Action ABC's: Learning Vocabulary With Verbs
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- Standards |
- Resources & Preparation |
- Instructional Plan |
- Related Resources |
Students are likely to know many more words than they use in their writing. This lesson is designed to help students better use their vocabulary by teaching (or reviewing) what verbs are and to then help them access verbs they already know and use them in sentences. Students work together to brainstorm and create lists of verbs for each of the letters of the alphabet. Then, choosing one verb for each letter, they create pages for an Action Alphabet book. Each page includes an illustration and a sentence using the verb in context. The project can be adapted according to age level and language ability. Students in kindergarten may work together on a class book, while older students may work in small groups or individually. Similarly, the complexity of the example sentences will vary depending on students' writing levels.
Alphabet Organizer: This interactive tool allows students to create an alphabet chart or letter pages with words that start with each letter of the alphabet.
From Theory to Practice
- Reading and writing involve the ability to comprehend and communicate words.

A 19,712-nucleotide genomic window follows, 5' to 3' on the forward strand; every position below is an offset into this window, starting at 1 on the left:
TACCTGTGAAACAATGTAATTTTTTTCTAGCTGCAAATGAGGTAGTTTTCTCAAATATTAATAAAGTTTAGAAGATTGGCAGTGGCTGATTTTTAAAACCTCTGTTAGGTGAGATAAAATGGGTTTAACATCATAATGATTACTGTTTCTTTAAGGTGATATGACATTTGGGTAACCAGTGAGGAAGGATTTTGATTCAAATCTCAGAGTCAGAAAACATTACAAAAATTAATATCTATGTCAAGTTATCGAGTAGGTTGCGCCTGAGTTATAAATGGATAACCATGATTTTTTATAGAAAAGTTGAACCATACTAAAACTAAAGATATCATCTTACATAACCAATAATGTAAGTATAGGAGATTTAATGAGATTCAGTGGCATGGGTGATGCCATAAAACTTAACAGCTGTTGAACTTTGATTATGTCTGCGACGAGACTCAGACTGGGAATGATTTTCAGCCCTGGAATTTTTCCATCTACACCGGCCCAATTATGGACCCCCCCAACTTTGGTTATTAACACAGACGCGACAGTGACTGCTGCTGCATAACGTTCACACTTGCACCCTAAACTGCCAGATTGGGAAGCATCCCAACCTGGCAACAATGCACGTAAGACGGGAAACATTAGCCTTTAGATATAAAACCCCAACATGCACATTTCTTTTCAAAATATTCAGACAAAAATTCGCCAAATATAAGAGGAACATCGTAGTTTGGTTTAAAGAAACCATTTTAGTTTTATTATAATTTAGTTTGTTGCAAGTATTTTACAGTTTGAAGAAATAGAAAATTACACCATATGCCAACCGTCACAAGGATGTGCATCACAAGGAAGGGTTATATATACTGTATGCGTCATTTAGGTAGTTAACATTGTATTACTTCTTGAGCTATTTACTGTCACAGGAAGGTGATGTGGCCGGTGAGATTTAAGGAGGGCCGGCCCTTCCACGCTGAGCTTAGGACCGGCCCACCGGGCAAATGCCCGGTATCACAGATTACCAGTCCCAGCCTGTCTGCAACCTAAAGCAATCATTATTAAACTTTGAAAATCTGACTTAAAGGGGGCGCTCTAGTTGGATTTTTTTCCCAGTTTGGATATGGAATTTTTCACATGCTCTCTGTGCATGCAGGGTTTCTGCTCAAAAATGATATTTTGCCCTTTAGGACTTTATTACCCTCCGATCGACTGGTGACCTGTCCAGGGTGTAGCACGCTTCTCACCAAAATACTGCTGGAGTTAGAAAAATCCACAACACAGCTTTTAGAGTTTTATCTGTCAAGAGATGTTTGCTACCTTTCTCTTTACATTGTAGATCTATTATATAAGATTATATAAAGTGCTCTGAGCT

- Direct instruction in important words, including definitions and context, is a key way to help improve student writing. Students need to learn how to use "just the right words" in their writing.
- Students should be encouraged to use words they do not usually use when speaking and writing. Dictionaries and thesauri can be used to learn new vocabulary words.
Common Core Standards
This resource has been aligned to the Common Core State Standards for states in which they have been adopted. If a state does not appear in the drop-down, CCSS alignments are forthcoming.
This lesson has been aligned to standards in the following states. If a state does not appear in the drop-down, standard alignments are not currently available for that state.
NCTE/IRA National Standards for the English Language Arts
- 4. Students adjust their use of spoken, written, and visual language (e.g., conventions, style, vocabulary) to communicate effectively with a variety of audiences and for different purposes.
- 6. Students apply knowledge of language structure, language conventions (e.g., spelling and punctuation), media techniques, figurative language, and genre to create, critique, and discuss print and nonprint texts.
- 8. Students use a variety of technological and information resources (e.g., libraries, databases, computer networks, video) to gather and synthesize information and to create and communicate knowledge.
- 11. Students participate as knowledgeable, reflective, creative, and critical members of a variety of literacy communities.